Ragnarsson, Kristjan T. Department of Rehabilitation Medicine, Mount Sinai School of Medicine, New York, New York.
Last reviewed:April 2018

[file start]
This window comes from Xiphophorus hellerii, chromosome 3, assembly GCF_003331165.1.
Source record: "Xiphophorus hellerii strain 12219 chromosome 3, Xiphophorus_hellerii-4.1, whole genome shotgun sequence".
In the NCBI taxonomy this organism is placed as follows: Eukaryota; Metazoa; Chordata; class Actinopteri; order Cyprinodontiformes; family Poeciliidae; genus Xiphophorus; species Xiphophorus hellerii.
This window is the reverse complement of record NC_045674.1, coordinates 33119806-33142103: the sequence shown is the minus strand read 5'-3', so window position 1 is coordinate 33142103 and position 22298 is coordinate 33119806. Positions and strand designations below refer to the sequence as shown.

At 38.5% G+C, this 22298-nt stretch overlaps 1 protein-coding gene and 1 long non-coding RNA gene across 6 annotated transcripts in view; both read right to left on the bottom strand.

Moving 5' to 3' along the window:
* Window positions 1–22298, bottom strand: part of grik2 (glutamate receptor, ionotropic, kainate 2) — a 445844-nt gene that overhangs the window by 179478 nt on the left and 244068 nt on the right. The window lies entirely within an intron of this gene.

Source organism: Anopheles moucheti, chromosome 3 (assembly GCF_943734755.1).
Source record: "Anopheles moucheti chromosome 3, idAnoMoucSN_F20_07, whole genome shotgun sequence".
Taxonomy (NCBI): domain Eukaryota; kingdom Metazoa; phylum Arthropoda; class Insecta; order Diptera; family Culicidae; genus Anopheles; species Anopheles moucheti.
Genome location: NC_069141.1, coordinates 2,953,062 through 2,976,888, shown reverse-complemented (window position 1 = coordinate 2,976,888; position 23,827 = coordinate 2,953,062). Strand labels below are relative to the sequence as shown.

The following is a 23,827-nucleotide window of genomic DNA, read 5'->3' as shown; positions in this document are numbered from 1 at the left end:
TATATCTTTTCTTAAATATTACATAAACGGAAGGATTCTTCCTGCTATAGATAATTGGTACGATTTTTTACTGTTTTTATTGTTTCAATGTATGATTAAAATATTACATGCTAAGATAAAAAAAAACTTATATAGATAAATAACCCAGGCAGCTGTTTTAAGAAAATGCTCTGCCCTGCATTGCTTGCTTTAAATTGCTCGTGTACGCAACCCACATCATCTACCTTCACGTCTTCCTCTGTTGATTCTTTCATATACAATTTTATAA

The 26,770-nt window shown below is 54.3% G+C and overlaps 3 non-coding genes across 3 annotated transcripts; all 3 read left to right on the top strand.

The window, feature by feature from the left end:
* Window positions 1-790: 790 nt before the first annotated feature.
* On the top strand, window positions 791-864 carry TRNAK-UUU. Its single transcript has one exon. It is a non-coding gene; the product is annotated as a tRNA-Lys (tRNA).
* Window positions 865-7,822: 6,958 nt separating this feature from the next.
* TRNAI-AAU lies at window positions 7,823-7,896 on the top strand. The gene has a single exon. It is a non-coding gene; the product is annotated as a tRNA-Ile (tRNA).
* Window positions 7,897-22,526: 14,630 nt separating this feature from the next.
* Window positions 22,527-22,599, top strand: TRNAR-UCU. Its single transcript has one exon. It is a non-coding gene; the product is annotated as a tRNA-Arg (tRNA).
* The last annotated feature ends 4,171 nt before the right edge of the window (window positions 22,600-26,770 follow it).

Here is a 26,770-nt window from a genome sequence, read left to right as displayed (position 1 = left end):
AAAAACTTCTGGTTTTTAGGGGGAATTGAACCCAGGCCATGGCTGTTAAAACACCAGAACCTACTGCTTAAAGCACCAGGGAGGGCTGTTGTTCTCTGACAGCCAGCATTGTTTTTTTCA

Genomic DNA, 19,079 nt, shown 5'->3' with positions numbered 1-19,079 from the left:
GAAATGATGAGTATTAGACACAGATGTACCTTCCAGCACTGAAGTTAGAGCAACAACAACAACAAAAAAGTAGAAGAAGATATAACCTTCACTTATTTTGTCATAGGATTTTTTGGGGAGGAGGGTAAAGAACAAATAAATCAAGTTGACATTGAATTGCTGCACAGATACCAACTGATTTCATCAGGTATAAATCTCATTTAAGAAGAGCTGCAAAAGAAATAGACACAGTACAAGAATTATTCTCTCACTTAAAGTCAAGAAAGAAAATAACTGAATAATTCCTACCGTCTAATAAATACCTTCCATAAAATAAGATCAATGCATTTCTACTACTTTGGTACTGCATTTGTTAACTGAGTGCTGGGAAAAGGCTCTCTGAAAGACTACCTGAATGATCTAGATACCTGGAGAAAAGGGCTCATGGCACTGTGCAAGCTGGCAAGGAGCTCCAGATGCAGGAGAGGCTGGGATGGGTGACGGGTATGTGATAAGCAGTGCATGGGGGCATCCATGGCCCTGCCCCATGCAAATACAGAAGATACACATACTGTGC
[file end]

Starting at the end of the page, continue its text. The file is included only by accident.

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Mild traumatic brain injury resulting from externally inflicted trauma. Although concussion, or mild traumatic brain injury (TBI), has many symptoms, there is often no physical evidence of damage to the brain (see illustration). In most cases, a single concussion appears to be a relatively benign neurologic event, followed by a rapid and complete recovery within several days or 1–2 weeks. Concussion is clinically manifested by at least one of the following: (1) loss of consciousness for 30 minutes or less; (2) posttraumatic amnesia for less than 24 hours; (3) an initial score of 13 to 15 on the Glasgow Coma Scale, which measures eye, verbal, and motor responses [note that scores can range from 3 (deep coma) to 15 (fully awake)]; and (4) alteration in mental state at the time of injury (for example, feeling dazed, disoriented, or confused). See also: Amnesia; Brain; Consciousness; Trauma
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